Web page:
Lan Kwai Fong
Going to LKF with friends is almost a rite of passage for teens in Hong Kong, but are we taught and equipped with the necessary knowledge to keep ourselves safe, and the skills to maintain public and personal safety in times of need?
The area of Lan Kwai Fong was once dedicated to street hawkers before undergoing a mass development during the mid-1980s, evolving into the square of streets known today as a popular nighttime haunt for those looking to drink, party and socialise in the heart of Central. Special occasions and events, in particular the Hong Kong Rugby Sevens, Halloween and New Year’s Eve is when the streets of Lan Kwai Fong flood with eager partygoers, the crowds at a standstill from the vast number of people and police assigned to maintain public safety.
The legal age for drinking is 18 in Hong Kong, and the law covered the sale and supply to minors within the premises of bars and restaurants - up until legislation passed in 2018, covering supermarkets, convenience stores and vending machines.
A survey conducted by the Security Bureau in 2014-2015 found more than 50% of almost 150,000 participating students from upper primary to post-secondary schools in Hong Kong had tried alcohol. Almost 40% of those students were aged 12 and under, and more than 20% were aged 10 or below. Another survey conducted by the Youth Research Centre saw over 20% of those surveyed admitting to drinking alcohol under 18.
Drinking alcohol can lower a person's inhibitions and increase the risk of engaging in behaviours including violence, reckless driving, unsafe sex, and drug use when drinking underage. The consequences that may come from engaging in risky behaviours can be life-changing, even fatal, when under the influence of drugs and alcohol.
Among the long-term effects of excessive drinking are the increased risks of developing alcohol-related chronic diseases and conditions, such as liver disease, nerve damage, stomach ulcers, high blood pressure, strokes, and cancer. Early initiation into drinking of alcohol can also pose the danger of developing alcohol dependence and/or drug addiction later in life.
Any situation involving alcohol, drugs and intoxication can pose a serious and even life-threatening threat to those engaged in those activities, such as alcohol poisoning, adverse reactions, injuries, and date rape.
What can you do to prevent this from happening?
Before going out, inform your parents (or a legal guardian) where you will be during the night, and what time you expect to be home. Ensure you have a safe place to stay at the end of the night and always keep a well-charged phone on you, along with enough money if needed in an emergency.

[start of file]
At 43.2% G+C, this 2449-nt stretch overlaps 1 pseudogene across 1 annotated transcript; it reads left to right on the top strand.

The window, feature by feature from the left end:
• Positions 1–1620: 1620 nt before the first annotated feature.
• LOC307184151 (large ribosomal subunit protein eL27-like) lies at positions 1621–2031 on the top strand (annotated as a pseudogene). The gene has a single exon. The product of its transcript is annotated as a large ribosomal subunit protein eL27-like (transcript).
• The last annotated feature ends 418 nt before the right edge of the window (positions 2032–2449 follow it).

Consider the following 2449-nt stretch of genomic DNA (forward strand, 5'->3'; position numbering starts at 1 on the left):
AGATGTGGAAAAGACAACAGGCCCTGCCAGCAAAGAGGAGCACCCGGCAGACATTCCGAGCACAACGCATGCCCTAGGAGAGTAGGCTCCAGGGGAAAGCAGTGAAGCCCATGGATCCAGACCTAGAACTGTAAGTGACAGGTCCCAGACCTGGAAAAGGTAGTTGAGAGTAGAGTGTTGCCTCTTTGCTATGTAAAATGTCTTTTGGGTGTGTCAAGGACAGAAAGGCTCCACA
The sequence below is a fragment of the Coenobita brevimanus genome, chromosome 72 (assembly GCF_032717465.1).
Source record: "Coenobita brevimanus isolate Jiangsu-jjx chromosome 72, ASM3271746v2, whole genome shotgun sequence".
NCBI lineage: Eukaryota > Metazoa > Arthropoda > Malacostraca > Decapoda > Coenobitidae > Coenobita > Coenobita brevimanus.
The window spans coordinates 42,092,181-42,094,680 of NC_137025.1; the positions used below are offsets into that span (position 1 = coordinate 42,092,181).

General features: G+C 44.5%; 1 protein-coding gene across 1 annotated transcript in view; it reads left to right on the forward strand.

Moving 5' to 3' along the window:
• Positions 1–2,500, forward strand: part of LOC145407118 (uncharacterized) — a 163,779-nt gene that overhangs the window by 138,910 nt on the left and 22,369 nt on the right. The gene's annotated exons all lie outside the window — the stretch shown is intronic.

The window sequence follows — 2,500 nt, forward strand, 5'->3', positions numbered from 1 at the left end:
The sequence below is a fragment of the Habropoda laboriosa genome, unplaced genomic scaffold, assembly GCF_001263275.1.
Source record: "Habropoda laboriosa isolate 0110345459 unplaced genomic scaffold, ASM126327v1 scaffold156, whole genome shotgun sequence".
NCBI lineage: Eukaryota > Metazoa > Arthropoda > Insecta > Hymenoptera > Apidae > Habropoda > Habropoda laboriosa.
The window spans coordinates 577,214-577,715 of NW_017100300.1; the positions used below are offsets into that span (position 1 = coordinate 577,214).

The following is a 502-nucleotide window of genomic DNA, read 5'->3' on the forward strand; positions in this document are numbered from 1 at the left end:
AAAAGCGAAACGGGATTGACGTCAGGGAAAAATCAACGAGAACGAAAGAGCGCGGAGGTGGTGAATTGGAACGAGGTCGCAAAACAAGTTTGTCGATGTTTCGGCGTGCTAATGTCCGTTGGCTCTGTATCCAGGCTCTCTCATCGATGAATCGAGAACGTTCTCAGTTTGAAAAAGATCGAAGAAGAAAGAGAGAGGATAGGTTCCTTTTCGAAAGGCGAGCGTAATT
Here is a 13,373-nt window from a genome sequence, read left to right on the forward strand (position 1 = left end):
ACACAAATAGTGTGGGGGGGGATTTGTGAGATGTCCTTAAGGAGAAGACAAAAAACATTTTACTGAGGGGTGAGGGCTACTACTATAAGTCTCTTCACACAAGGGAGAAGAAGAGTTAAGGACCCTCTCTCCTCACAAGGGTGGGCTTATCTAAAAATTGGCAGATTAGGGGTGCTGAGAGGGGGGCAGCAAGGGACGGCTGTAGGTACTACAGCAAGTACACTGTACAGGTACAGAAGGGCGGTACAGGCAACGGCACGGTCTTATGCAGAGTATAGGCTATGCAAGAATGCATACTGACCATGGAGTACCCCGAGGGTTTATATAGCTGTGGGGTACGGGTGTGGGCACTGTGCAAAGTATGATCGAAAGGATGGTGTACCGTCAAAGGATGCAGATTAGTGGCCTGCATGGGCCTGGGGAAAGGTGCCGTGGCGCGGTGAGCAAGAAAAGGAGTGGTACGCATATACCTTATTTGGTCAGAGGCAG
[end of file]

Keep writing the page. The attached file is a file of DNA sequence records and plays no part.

Go with a group of friends and plan out your night. Always let each other know where you will be and never leave someone behind. Never leave your drink unattended and keep an eye out on your friends' drinks. Never accept a drink from someone you don't know, and avoid punch bowls or jugs. Stick to bottled drinks as these can easily be covered with your thumb to avoid drink spiking. If you think your drink has been tampered with, stop drinking immediately and tell a friend.
Try to eat a meal beforehand to lessen the effects from the alcohol, and limit alcohol intake to a minimum. Understand your limits when drinking alcohol and never push your limit. Do not drink under the influence of medication or drugs - this may be fatal.
Here are some things to know in the case of an emergency:
Remember: DO NOT put yourself at risk if the scene is unsafe, or if you are incapacitated and unable to assist.
For an intoxicated person:
Assess the area and make sure the intoxicated person is in a safe place. DO NOT put yourself at risk if the scene is unsafe.
Be calm but firm when addressing them. DO NOT provoke a fight with them.
Lie the intoxicated person on their side with knees up - this will prevent them from choking if/when they vomit. DO NOT attempt to induce vomiting.
If the person is unconscious, unresponsive and/or not breathing - CALL AN AMBULANCE.
Check the intoxicated person’s breathing every 15 minutes. DO NOT leave them alone.
If you or a friend has been spiked:
Immediately stop drinking if you notice a change of appearance such as cloudiness, excessive bubbling or change of colour in your drink, or if your drink suddenly tastes extremely bitter or salty - as it may have been tampered with and spiked. The most commonly used date rape drugs are Rohypnol, GHB and ketamine. They may come in pill, liquid, or powder form which can easily be hidden and concealed on the person.
The warning signs if you suspect that you or a friend have been spiked are:
Feeling unusually drowsy, lightheaded and/or disorientated
Confusion or lack of awareness
Difficulty speaking, moving and balancing
Nausea and vomiting
Blurred vision or hallucinations (seeing, hearing or feeling things that are not there)
Feelings of anxiety or paranoia
‘Out of body’ experience (as if experiencing from third-person)
Loss of consciousness
Tell a trusted person and have them move you to a safe place if you feel you may have been exposed to a date rape drug. Immediately call 999 and get to the emergency department of the nearest hospital for monitoring and testing. Urine or blood tests can pick up traces of certain drugs up to 24 hours later.